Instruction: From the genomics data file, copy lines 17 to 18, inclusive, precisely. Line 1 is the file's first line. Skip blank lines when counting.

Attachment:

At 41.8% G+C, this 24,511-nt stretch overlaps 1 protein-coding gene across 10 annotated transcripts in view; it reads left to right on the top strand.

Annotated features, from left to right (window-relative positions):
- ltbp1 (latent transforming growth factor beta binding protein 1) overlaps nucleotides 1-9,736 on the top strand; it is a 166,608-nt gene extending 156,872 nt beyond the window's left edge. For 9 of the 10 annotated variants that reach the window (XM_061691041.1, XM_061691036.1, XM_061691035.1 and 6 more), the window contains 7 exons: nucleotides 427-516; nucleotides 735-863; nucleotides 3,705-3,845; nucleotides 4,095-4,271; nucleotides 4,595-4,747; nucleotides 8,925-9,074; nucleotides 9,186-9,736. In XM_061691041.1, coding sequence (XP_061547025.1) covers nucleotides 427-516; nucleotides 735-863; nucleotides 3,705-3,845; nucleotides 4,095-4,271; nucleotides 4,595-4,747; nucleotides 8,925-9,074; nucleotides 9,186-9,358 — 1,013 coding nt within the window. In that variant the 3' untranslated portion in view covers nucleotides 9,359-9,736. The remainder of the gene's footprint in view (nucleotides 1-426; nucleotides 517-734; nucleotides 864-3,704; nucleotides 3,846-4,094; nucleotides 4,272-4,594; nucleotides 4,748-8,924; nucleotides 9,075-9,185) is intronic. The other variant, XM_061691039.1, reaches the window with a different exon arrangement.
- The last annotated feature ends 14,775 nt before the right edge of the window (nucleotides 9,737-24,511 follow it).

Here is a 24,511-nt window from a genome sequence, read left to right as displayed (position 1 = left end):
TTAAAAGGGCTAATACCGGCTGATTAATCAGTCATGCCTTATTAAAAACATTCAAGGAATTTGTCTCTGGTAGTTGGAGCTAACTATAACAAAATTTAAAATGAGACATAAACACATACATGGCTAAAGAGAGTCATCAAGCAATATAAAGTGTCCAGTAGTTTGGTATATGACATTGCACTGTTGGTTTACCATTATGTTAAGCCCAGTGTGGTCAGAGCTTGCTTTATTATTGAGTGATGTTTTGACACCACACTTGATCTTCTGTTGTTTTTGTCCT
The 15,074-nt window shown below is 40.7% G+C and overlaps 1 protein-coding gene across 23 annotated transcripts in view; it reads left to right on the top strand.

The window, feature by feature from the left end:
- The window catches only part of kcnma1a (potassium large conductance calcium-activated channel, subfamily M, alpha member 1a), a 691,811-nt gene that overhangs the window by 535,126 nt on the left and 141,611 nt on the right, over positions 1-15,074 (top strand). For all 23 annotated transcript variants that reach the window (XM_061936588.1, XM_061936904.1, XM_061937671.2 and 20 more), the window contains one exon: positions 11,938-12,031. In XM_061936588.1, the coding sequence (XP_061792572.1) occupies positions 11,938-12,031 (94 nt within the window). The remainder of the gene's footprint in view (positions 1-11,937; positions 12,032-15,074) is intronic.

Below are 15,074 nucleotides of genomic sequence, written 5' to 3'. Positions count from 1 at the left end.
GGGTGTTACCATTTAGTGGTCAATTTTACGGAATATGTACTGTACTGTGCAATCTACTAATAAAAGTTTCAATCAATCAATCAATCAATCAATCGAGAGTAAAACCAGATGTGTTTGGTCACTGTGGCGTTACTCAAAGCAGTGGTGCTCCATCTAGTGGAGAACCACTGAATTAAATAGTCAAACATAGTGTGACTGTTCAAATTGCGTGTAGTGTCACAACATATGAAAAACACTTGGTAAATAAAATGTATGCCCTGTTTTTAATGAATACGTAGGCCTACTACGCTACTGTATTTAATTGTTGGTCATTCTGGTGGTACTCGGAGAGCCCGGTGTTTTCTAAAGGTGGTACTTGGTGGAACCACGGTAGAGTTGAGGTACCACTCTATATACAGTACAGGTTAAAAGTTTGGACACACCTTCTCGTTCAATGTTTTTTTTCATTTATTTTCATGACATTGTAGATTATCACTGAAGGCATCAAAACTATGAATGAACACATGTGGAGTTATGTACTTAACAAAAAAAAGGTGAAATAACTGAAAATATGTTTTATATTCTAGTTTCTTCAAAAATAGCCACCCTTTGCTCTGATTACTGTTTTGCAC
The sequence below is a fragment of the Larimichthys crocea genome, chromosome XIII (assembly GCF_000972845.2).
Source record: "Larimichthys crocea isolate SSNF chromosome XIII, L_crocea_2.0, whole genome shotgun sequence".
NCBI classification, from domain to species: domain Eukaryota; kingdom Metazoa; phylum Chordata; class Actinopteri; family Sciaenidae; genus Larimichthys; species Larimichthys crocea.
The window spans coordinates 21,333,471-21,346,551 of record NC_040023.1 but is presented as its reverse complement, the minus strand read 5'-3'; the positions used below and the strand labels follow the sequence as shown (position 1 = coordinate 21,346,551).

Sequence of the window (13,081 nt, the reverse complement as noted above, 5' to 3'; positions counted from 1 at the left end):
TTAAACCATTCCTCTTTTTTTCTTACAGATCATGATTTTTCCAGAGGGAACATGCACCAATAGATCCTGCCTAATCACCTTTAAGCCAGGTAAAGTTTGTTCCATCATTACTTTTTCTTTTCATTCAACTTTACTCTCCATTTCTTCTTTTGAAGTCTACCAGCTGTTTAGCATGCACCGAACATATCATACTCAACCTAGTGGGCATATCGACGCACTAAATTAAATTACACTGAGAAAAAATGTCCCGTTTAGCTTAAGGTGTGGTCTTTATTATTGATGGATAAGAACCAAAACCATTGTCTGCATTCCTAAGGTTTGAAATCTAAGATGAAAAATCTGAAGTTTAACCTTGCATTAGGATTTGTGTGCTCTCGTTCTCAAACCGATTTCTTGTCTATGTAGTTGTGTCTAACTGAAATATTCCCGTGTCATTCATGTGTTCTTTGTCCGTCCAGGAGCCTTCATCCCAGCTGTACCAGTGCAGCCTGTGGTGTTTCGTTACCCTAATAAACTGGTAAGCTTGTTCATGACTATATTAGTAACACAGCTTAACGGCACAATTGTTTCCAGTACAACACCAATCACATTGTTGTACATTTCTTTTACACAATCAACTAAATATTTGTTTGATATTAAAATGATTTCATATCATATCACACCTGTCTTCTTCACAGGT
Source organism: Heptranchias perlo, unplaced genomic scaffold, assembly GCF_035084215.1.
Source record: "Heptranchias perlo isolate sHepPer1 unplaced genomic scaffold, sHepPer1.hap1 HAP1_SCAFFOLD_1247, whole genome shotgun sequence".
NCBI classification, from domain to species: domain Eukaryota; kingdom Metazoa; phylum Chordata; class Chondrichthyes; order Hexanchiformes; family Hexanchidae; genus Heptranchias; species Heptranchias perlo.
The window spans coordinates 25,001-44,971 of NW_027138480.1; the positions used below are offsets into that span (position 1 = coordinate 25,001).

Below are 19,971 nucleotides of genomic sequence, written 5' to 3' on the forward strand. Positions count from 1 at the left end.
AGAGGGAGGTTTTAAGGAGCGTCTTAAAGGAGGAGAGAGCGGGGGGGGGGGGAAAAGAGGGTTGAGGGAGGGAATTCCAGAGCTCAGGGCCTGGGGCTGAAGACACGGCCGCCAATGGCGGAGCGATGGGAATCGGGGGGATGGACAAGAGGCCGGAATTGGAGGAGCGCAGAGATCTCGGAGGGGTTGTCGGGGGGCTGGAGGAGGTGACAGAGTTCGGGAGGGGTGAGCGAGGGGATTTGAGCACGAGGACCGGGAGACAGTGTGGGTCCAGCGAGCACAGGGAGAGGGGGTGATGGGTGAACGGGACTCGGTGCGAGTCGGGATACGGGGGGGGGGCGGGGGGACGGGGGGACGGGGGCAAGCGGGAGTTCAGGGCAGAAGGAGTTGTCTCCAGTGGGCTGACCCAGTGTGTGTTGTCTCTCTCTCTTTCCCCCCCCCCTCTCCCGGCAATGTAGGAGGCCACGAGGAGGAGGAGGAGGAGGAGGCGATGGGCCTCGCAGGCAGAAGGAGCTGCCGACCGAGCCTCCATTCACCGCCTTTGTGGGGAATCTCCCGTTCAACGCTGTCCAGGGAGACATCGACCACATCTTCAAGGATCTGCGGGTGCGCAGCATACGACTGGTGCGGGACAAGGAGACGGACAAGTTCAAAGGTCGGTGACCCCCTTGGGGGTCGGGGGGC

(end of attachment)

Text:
TTAAACCATTCCTCTTTTTTTCTTACAGATCATGATTTTTCCAGAGGGAACATGCACCAATAGATCCTGCCTAATCACCTTTAAGCCAGGTAAAGTTTGTTCCATCATTACTTTTTCTTTTCATTCAACTTTACTCTCCATTTCTTCTTTTGAAGTCTACCAGCTGTTTAGCATGCACCGAACATATCATACTCAACCTAGTGGGCATATCGACGCACTAAATTAAATTACACTGAGAAAAAATGTCCCGTTTAGCTTAAGGTGTGGTCTTTATTATTGATGGATAAGAACCAAAACCATTGTCTGCATTCCTAAGGTTTGAAATCTAAGATGAAAAATCTGAAGTTTAACCTTGCATTAGGATTTGTGTGCTCTCGTTCTCAAACCGATTTCTTGTCTATGTAGTTGTGTCTAACTGAAATATTCCCGTGTCATTCATGTGTTCTTTGTCCGTCCAGGAGCCTTCATCCCAGCTGTACCAGTGCAGCCTGTGGTGTTTCGTTACCCTAATAAACTGGTAAGCTTGTTCATGACTATATTAGTAACACAGCTTAACGGCACAATTGTTTCCAGTACAACACCAATCACATTGTTGTACATTTCTTTTACACAATCAACTAAATATTTGTTTGATATTAAAATGATTTCATATCATATCACACCTGTCTTCTTCACAGGT
Source organism: Heptranchias perlo, unplaced genomic scaffold, assembly GCF_035084215.1.